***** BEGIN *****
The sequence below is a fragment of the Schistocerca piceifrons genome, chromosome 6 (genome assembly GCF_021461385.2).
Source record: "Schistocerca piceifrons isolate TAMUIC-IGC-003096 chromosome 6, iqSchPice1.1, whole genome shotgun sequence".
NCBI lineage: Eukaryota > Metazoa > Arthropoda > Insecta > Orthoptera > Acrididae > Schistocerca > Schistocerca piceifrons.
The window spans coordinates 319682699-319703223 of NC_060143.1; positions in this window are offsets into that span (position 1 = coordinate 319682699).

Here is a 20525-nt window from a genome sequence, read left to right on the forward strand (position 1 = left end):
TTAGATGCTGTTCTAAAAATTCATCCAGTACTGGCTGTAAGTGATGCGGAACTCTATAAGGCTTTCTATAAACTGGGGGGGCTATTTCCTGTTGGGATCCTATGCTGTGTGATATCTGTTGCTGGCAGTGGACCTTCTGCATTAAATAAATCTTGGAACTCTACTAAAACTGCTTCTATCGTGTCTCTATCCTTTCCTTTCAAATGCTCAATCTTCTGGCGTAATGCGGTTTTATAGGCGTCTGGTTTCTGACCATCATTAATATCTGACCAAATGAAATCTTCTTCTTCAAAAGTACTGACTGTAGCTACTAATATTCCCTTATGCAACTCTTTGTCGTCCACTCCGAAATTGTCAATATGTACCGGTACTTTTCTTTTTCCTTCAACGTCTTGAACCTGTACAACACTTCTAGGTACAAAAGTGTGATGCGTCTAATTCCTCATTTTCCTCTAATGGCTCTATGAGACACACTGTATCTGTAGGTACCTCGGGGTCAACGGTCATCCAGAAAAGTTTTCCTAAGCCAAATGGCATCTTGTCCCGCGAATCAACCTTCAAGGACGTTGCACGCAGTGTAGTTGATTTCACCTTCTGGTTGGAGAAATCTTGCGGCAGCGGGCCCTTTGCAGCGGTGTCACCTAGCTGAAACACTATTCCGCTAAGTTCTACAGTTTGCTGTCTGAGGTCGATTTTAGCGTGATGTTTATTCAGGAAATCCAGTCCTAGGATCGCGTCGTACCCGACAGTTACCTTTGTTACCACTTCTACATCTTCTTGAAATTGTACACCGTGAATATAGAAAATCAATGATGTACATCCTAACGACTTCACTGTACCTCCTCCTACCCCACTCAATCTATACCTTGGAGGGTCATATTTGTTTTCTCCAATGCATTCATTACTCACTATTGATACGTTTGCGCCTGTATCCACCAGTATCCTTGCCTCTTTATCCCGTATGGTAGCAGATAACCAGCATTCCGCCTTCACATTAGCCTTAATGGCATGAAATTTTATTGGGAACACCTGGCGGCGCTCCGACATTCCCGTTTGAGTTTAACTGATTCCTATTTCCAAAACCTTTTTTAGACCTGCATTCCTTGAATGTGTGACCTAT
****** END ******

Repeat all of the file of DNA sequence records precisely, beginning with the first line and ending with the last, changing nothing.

The sequence below is a fragment of the Schistocerca piceifrons genome, chromosome 6 (genome assembly GCF_021461385.2).
Source record: "Schistocerca piceifrons isolate TAMUIC-IGC-003096 chromosome 6, iqSchPice1.1, whole genome shotgun sequence".
NCBI lineage: Eukaryota > Metazoa > Arthropoda > Insecta > Orthoptera > Acrididae > Schistocerca > Schistocerca piceifrons.
The window spans coordinates 319682699-319703223 of NC_060143.1; positions in this window are offsets into that span (position 1 = coordinate 319682699).

Here is a 20525-nt window from a genome sequence, read left to right on the forward strand (position 1 = left end):
TTAGATGCTGTTCTAAAAATTCATCCAGTACTGGCTGTAAGTGATGCGGAACTCTATAAGGCTTTCTATAAACTGGGGGGGCTATTTCCTGTTGGGATCCTATGCTGTGTGATATCTGTTGCTGGCAGTGGACCTTCTGCATTAAATAAATCTTGGAACTCTACTAAAACTGCTTCTATCGTGTCTCTATCCTTTCCTTTCAAATGCTCAATCTTCTGGCGTAATGCGGTTTTATAGGCGTCTGGTTTCTGACCATCATTAATATCTGACCAAATGAAATCTTCTTCTTCAAAAGTACTGACTGTAGCTACTAATATTCCCTTATGCAACTCTTTGTCGTCCACTCCGAAATTGTCAATATGTACCGGTACTTTTCTTTTTCCTTCAACGTCTTGAACCTGTACAACACTTCTAGGTACAAAAGTGTGATGCGTCTAATTCCTCATTTTCCTCTAATGGCTCTATGAGACACACTGTATCTGTAGGTACCTCGGGGTCAACGGTCATCCAGAAAAGTTTTCCTAAGCCAAATGGCATCTTGTCCCGCGAATCAACCTTCAAGGACGTTGCACGCAGTGTAGTTGATTTCACCTTCTGGTTGGAGAAATCTTGCGGCAGCGGGCCCTTTGCAGCGGTGTCACCTAGCTGAAACACTATTCCGCTAAGTTCTACAGTTTGCTGTCTGAGGTCGATTTTAGCGTGATGTTTATTCAGGAAATCCAGTCCTAGGATCGCGTCGTACCCGACAGTTACCTTTGTTACCACTTCTACATCTTCTTGAAATTGTACACCGTGAATATAGAAAATCAATGATGTACATCCTAACGACTTCACTGTACCTCCTCCTACCCCACTCAATCTATACCTTGGAGGGTCATATTTGTTTTCTCCAATGCATTCATTACTCACTATTGATACGTTTGCGCCTGTATCCACCAGTATCCTTGCCTCTTTATCCCGTATGGTAGCAGATAACCAGCATTCCGCCTTCACATTAGCCTTAATGGCATGAAATTTTATTGGGAACACCTGGCGGCGCTCCGACATTCCCGTTTGAGTTTAACTGATTCCTATTTCCAAAACCTTTTTTAGACCTGCATTCCTTGAATGTGTGACCTAT